One day, my teacher asked me to stay after class. I felt their warning burning into my scalp. Sure enough, when I glanced behind me, M&M were both giving me the signal that, if I said anything, I was a goner. And so I didn't. When asked if anything was wrong, I said no. When confronted about my falling grades, I tried to brush it off. Several times my teacher pressed me to reveal what was going on and time after time, I refused. There was nothing she could do. Without me spilling the beans about what was going on, her hands were tied. I never told my parents. I didn't tell my friends, though it would have been hard for them not to notice something was going on. But if they did, they didn't say anything, and I don’t blame them. I don’t know if I would have back then. Why would I want to make myself a target?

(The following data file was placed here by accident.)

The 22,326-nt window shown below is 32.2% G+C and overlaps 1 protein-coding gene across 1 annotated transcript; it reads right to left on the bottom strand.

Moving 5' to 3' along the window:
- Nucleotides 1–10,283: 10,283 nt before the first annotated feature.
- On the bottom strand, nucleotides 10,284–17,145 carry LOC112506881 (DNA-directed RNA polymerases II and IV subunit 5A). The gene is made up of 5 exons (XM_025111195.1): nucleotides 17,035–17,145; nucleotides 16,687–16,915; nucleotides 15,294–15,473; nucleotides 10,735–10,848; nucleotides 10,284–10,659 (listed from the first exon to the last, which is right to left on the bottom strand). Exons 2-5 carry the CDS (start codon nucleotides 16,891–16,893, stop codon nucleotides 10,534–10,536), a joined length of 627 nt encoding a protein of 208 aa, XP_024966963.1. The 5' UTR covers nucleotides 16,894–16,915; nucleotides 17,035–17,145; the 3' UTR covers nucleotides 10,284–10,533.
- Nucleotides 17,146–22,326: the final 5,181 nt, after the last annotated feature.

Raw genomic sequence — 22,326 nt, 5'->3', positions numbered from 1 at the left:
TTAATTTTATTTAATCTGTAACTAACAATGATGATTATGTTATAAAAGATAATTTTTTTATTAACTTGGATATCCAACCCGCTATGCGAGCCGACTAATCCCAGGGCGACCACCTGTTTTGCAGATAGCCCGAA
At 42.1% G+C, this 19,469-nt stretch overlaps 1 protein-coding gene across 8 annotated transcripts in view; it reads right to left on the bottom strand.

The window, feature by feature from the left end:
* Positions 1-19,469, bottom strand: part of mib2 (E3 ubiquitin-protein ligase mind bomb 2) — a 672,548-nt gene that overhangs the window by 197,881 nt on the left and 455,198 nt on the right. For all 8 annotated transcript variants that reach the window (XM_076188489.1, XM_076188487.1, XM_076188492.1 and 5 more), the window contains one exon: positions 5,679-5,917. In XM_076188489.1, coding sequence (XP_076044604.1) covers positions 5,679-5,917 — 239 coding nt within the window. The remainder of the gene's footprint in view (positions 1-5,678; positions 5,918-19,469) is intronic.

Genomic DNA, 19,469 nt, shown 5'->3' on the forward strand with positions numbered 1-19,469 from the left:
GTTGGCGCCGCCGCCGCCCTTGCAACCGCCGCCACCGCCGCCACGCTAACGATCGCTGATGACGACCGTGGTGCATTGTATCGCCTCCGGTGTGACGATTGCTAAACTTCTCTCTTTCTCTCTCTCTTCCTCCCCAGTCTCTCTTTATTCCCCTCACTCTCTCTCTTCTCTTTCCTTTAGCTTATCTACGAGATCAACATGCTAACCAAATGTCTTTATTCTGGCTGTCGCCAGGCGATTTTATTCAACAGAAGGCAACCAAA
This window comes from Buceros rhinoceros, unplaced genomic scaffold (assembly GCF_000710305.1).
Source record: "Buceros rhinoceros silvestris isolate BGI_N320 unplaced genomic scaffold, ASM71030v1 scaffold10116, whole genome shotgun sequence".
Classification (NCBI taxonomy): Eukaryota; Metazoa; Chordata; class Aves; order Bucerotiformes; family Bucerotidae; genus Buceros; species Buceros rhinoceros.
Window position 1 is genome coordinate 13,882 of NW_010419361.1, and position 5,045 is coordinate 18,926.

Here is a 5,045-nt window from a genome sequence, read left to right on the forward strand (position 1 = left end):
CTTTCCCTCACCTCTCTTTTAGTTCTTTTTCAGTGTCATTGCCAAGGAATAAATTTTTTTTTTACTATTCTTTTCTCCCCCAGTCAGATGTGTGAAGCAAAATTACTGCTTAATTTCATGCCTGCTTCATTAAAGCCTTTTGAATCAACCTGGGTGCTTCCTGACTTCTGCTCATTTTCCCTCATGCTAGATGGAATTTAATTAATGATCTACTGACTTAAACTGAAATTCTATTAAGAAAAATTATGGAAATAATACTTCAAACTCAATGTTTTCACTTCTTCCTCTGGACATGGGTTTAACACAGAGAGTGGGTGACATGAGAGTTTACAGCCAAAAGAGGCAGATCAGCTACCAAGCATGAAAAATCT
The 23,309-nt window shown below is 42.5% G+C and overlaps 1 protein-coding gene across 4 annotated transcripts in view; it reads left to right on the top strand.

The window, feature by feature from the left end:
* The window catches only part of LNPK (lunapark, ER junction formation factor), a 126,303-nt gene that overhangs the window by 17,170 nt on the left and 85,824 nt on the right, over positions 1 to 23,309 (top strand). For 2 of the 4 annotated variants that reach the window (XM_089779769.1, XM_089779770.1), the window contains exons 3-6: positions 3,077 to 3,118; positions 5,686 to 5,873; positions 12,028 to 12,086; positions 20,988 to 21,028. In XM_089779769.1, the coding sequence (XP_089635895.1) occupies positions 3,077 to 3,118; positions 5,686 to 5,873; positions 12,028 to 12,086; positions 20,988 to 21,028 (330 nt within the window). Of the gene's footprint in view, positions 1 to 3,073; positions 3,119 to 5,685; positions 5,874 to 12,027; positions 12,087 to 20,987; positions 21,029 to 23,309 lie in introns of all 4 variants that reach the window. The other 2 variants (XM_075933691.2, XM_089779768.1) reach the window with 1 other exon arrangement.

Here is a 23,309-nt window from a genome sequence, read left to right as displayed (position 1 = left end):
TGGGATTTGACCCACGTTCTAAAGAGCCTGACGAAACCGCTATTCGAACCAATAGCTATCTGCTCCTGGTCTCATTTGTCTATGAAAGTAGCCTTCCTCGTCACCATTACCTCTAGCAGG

So, when I didn't say anything, I thought, surely I had earned some brownie points. I had proven I wasn’t a tattler. Now they would forgive whatever they thought I had done to wrong them and my life would go back to normal.
In fact, the next day, one of the girls on my team, who was friends with them, said they had told her to try to drown me at practice. That was the straw that broke the camel’s back. It was one thing to torment me in math. I didn't even like math. But the pool was my home. It was my sanctuary. Nothing could touch me. Until M&M snaked their way into the locker room.